The Heart of the Matter

“No one should have to go through what we did,” says Clay Bockting, Arnold resident. Read on to hear his story.

I was 50 years old when I had my second heart attack. The first time it felt like I had a cannonball on my chest. This time, I thought it was indigestion, but given my history, I called an ambulance. They took me to AAMC and everything looked normal. I called my fiancé, Sandra, and told her she could come pick me up, that I’d be ready to go soon. Then everything changed.

It felt like a wave came over me, and all of a sudden there was a team prepping me to go to the heart catheterization lab. As I was being hooked up, I texted Sandra: “I’ve gotten worse. I love you.”

The next thing I remember is waking up. Sandra and the doctor were there. The doctor told me I was stabilized, and a helicopter would be taking me to Washington because I needed open heart surgery.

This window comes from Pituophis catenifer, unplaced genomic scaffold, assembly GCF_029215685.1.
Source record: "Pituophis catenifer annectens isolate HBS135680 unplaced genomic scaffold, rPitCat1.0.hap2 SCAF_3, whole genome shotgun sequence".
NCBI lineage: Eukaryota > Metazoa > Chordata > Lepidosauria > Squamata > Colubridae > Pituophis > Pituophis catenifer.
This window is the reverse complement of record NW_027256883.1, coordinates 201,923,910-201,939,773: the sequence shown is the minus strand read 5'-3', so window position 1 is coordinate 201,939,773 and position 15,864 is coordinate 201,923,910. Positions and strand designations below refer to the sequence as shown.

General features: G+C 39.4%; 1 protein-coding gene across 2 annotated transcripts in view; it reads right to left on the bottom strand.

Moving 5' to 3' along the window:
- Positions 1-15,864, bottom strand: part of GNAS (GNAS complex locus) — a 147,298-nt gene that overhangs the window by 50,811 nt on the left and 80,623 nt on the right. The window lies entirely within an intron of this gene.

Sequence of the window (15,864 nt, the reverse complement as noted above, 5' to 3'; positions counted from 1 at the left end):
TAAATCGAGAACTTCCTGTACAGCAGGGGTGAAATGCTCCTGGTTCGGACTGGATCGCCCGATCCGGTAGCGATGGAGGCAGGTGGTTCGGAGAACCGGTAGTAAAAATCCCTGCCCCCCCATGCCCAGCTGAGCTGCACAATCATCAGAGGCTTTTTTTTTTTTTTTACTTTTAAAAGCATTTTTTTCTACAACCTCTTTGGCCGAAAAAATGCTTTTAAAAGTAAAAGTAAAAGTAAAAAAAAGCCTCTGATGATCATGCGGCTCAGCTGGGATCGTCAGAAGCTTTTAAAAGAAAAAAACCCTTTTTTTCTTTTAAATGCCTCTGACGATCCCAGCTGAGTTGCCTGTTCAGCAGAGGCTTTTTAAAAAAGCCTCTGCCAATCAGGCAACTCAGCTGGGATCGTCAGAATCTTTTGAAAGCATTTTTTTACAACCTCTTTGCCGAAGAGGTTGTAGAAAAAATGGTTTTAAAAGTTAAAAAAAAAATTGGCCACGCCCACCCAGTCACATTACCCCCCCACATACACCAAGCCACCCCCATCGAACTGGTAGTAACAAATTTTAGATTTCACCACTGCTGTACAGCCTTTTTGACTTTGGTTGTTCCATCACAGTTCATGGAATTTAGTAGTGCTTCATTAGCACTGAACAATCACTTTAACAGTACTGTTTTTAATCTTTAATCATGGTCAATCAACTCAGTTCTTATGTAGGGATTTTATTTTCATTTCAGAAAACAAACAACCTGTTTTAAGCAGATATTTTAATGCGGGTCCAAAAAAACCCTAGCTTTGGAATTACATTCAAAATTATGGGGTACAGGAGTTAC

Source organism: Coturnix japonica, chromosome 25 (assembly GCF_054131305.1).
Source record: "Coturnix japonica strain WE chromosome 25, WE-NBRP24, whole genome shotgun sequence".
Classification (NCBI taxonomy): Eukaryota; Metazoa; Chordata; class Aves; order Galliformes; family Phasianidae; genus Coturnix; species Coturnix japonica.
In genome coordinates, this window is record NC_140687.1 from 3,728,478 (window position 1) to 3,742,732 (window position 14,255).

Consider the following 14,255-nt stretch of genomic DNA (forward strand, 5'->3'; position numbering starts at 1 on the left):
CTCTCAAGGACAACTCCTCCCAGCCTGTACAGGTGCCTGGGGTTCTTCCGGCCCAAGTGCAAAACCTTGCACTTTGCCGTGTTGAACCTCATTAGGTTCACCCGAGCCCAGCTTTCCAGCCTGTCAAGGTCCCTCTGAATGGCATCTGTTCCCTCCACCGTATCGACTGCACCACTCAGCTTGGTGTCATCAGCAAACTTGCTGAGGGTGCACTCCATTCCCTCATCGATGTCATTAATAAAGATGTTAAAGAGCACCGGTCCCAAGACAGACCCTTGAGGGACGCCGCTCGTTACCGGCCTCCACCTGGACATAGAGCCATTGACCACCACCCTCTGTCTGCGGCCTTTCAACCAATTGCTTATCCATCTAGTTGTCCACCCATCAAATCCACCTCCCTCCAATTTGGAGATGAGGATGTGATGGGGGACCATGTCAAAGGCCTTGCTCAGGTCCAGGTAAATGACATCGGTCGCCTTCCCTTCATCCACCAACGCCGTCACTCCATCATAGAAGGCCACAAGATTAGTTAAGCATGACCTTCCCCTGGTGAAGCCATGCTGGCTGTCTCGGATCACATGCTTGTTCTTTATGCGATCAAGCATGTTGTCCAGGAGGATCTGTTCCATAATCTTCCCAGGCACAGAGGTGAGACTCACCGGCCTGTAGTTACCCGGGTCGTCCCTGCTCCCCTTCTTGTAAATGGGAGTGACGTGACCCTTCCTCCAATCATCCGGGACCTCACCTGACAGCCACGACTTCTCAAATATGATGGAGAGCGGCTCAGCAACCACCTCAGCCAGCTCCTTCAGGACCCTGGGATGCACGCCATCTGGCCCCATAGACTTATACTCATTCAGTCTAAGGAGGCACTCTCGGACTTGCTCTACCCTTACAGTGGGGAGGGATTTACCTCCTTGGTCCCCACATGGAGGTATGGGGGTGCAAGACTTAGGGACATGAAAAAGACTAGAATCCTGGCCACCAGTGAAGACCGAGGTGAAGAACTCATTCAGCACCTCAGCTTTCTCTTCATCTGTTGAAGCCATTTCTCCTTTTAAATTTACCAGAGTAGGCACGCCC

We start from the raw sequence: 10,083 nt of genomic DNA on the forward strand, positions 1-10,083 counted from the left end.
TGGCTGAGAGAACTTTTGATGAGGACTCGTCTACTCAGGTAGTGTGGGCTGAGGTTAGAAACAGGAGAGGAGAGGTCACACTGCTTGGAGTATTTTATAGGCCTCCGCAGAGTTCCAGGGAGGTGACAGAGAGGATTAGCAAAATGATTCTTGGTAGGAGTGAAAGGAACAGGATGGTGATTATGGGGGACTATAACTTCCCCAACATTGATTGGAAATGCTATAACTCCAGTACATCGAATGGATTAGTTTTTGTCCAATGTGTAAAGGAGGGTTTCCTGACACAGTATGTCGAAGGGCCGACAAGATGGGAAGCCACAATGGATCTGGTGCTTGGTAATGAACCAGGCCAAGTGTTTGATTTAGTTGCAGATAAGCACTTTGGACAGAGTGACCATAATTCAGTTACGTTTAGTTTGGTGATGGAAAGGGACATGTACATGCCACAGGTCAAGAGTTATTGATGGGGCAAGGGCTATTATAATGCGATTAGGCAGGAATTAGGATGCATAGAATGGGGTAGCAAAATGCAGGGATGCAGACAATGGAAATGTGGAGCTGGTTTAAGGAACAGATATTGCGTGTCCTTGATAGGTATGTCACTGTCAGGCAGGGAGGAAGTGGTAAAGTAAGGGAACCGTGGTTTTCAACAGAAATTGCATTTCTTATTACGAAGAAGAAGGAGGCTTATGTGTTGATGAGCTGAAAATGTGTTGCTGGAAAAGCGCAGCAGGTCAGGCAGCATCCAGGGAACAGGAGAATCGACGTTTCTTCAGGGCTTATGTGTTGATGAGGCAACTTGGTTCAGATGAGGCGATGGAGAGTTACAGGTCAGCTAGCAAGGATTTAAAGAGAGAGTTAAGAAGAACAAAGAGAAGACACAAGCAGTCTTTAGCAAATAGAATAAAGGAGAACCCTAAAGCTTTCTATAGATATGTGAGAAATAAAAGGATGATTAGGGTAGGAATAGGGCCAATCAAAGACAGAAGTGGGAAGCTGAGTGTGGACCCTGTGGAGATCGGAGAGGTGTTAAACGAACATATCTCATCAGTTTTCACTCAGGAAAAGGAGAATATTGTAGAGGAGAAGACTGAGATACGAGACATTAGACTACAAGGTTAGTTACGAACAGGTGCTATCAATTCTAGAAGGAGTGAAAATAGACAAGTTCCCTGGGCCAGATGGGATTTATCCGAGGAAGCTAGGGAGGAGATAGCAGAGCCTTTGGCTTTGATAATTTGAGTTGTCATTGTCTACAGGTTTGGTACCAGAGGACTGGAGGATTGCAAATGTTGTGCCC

It was only at this minute that we learned AAMC doesn’t perform heart surgery. It was unnerving, especially given what happened next.

There wasn’t availability for me yet in Washington, so I had to remain under constant surveillance for three hours. If my condition had gotten worse, I probably wouldn’t have made it.

Thankfully, I did make it to the hospital, where doctors performed a six-way heart bypass surgery on me. During recovery, the trip from Annapolis to Washington was hectic for Sandra and my family. It greatly added to the stress of the situation. I felt guilty putting her through all the pain and anxiety.

We feel lucky, knowing things could have ended very differently. No one should have to go through what we did.

After cardiac rehab at AAMC, I’m doing great. I quit smoking, see my doctor regularly, and enjoy spending quality time with Sandra, my kids and grandkids.

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